If you neglected properly cleaning and storing your garden tools last year, it’s not too late. Halt corrosion, dry, splintery handles and dullness by taking a little time to care for these faithful gardening friends.
Remove all soil from metal surfaces: after a stream of water from the hose, remove small soil particles and rust spots with sandpaper, steel wool… whatever is called for.
Check all nuts, bolts and screws to be sure they are tight and in top working order. Replace worn or rusty ones.
Sharpen the cutting edges of hoes, shovels, pruners, etc., with a file, stone or grinding wheel
Wipe all metal parts with an oily rag to help protect from dust and rust and lubricate moving parts.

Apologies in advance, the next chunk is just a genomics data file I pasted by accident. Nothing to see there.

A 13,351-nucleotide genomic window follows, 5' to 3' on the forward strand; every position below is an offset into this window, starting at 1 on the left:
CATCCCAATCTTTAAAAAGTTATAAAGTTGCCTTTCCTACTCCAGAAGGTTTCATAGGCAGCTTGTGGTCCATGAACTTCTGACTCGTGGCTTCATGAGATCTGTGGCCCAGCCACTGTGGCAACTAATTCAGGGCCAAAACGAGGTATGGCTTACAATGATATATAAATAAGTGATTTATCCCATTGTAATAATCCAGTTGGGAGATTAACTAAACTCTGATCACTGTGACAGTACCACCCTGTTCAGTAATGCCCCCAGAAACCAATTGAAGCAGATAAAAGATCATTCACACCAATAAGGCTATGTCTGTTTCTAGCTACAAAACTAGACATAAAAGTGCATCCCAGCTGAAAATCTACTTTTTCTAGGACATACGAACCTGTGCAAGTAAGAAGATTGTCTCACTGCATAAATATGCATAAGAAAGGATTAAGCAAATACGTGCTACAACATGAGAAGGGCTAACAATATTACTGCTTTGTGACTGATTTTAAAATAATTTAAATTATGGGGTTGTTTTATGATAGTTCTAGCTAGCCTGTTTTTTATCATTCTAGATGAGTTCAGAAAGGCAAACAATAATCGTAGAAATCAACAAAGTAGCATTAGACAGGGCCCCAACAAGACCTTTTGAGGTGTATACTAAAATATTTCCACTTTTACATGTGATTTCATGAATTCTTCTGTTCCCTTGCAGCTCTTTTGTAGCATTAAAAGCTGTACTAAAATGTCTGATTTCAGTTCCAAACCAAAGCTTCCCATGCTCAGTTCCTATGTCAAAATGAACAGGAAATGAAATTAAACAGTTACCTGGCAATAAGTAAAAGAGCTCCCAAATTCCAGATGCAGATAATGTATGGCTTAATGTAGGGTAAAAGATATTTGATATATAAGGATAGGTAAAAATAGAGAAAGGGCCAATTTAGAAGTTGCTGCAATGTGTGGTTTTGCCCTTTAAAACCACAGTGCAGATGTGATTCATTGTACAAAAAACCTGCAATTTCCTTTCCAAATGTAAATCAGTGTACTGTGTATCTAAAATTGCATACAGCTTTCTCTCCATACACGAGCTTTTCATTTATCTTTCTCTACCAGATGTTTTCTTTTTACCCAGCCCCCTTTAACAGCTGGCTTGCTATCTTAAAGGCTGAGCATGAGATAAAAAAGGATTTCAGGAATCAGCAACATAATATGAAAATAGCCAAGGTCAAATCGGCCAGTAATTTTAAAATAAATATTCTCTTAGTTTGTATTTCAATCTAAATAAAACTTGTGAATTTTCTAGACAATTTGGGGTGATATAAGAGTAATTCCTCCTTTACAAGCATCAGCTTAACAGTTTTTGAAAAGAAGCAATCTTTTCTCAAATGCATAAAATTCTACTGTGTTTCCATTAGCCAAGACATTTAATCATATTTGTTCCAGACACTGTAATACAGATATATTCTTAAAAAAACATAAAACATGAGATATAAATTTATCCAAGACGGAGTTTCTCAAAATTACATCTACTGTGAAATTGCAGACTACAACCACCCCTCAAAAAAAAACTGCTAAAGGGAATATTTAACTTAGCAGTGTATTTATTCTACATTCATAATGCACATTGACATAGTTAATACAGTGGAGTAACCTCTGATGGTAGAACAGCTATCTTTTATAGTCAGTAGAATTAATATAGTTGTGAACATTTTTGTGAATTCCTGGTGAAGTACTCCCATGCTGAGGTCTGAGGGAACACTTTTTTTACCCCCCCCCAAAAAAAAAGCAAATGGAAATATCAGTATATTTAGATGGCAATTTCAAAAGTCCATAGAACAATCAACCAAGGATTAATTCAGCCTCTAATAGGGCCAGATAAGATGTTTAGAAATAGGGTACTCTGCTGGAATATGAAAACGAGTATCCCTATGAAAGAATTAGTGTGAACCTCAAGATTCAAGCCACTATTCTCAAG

Wash and dry wooden handles; use a wire brush and sand well (preventing slivers) before painting with raw linseed oil (or what’s on hand: motor oil, lamp oil or cooking oil). Let it sit overnight; keep applying until it feels oily then wipe dry. Some prefer treating them with an exterior varnish. Replace weak and broken handles.
Try to store your tools off the floor, preferably on a rack or hanging by nails. You can fill a 5-gallon bucket with sand and oil to dip tools in after each use.
Consider putting an identification mark on all tool handles, brightly colored in case you misplace it in your own garden.
Gather hoses and nozzles for cleaning and repair; don’t forget new washers.
Make sure the lawnmower is tuned up and ready to go. Clean out all matted grass above and below. Remove rotary blades and have them sharpened. If you didn’t do so last fall, drain the oil from the crankcase and refill it immediately. Check the spark plug, cleaning or replacing it as needed. Oil any moving parts and completely wipe the machine down with an oily rag.